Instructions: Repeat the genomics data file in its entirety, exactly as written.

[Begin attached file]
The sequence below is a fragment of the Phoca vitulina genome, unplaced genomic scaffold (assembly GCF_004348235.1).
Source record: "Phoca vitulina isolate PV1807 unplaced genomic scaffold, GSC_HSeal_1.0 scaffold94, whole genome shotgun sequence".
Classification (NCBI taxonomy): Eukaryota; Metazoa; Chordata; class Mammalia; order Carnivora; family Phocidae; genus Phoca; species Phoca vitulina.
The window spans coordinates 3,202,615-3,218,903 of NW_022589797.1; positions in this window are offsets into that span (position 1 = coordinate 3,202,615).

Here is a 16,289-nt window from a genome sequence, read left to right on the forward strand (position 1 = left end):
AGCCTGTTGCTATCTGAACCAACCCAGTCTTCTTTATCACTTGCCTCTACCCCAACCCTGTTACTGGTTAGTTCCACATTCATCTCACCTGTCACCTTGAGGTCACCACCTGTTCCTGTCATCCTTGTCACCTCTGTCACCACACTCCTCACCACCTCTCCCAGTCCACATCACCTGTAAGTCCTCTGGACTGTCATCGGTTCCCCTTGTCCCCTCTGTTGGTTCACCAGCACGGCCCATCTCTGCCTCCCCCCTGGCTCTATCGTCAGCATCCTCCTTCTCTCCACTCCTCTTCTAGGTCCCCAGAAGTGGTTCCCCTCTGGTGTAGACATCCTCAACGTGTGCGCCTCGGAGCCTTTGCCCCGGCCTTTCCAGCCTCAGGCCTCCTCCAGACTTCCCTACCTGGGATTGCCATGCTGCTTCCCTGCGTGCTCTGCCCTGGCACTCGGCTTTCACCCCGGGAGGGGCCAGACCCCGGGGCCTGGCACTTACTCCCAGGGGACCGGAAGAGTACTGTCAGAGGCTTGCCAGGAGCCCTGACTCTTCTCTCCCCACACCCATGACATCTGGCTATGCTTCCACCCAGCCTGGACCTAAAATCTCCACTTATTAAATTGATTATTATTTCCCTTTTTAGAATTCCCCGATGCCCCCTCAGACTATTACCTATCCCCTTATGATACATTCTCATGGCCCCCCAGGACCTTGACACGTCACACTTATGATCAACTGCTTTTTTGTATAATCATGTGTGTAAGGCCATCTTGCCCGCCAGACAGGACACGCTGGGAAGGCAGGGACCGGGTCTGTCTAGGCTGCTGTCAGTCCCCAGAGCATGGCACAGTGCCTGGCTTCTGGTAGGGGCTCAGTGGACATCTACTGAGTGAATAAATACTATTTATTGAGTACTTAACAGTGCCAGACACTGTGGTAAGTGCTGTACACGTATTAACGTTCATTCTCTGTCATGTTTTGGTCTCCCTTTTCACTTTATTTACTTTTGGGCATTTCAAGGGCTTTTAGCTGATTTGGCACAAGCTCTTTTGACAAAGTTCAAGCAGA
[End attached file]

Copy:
The sequence below is a fragment of the Phoca vitulina genome, unplaced genomic scaffold (assembly GCF_004348235.1).
Source record: "Phoca vitulina isolate PV1807 unplaced genomic scaffold, GSC_HSeal_1.0 scaffold94, whole genome shotgun sequence".
Classification (NCBI taxonomy): Eukaryota; Metazoa; Chordata; class Mammalia; order Carnivora; family Phocidae; genus Phoca; species Phoca vitulina.
The window spans coordinates 3,202,615-3,218,903 of NW_022589797.1; positions in this window are offsets into that span (position 1 = coordinate 3,202,615).

Here is a 16,289-nt window from a genome sequence, read left to right on the forward strand (position 1 = left end):
AGCCTGTTGCTATCTGAACCAACCCAGTCTTCTTTATCACTTGCCTCTACCCCAACCCTGTTACTGGTTAGTTCCACATTCATCTCACCTGTCACCTTGAGGTCACCACCTGTTCCTGTCATCCTTGTCACCTCTGTCACCACACTCCTCACCACCTCTCCCAGTCCACATCACCTGTAAGTCCTCTGGACTGTCATCGGTTCCCCTTGTCCCCTCTGTTGGTTCACCAGCACGGCCCATCTCTGCCTCCCCCCTGGCTCTATCGTCAGCATCCTCCTTCTCTCCACTCCTCTTCTAGGTCCCCAGAAGTGGTTCCCCTCTGGTGTAGACATCCTCAACGTGTGCGCCTCGGAGCCTTTGCCCCGGCCTTTCCAGCCTCAGGCCTCCTCCAGACTTCCCTACCTGGGATTGCCATGCTGCTTCCCTGCGTGCTCTGCCCTGGCACTCGGCTTTCACCCCGGGAGGGGCCAGACCCCGGGGCCTGGCACTTACTCCCAGGGGACCGGAAGAGTACTGTCAGAGGCTTGCCAGGAGCCCTGACTCTTCTCTCCCCACACCCATGACATCTGGCTATGCTTCCACCCAGCCTGGACCTAAAATCTCCACTTATTAAATTGATTATTATTTCCCTTTTTAGAATTCCCCGATGCCCCCTCAGACTATTACCTATCCCCTTATGATACATTCTCATGGCCCCCCAGGACCTTGACACGTCACACTTATGATCAACTGCTTTTTTGTATAATCATGTGTGTAAGGCCATCTTGCCCGCCAGACAGGACACGCTGGGAAGGCAGGGACCGGGTCTGTCTAGGCTGCTGTCAGTCCCCAGAGCATGGCACAGTGCCTGGCTTCTGGTAGGGGCTCAGTGGACATCTACTGAGTGAATAAATACTATTTATTGAGTACTTAACAGTGCCAGACACTGTGGTAAGTGCTGTACACGTATTAACGTTCATTCTCTGTCATGTTTTGGTCTCCCTTTTCACTTTATTTACTTTTGGGCATTTCAAGGGCTTTTAGCTGATTTGGCACAAGCTCTTTTGACAAAGTTCAAGCAGA